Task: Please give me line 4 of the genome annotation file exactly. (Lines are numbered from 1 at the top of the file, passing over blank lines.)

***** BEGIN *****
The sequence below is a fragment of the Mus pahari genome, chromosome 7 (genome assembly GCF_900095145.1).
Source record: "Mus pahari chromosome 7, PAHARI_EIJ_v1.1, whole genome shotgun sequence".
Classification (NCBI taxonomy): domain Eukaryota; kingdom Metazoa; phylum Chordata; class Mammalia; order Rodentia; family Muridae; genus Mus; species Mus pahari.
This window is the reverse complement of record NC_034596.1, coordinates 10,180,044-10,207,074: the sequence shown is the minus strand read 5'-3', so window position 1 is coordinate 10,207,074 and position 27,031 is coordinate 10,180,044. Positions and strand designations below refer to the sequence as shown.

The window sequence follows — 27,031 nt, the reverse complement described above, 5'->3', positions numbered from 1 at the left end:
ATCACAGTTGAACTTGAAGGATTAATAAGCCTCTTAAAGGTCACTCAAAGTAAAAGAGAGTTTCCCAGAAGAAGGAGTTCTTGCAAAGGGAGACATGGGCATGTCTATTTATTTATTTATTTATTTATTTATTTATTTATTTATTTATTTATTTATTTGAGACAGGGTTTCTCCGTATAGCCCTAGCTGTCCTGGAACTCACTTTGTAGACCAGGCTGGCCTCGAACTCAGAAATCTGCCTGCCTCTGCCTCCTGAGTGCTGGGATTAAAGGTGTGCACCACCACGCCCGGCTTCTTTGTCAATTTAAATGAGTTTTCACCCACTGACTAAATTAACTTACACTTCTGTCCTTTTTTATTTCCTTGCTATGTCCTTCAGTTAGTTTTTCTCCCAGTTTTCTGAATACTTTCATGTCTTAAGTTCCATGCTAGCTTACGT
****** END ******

This window is the reverse complement of record NC_034596.1, coordinates 10,180,044-10,207,074: the sequence shown is the minus strand read 5'-3', so window position 1 is coordinate 10,207,074 and position 27,031 is coordinate 10,180,044. Positions and strand designations below refer to the sequence as shown.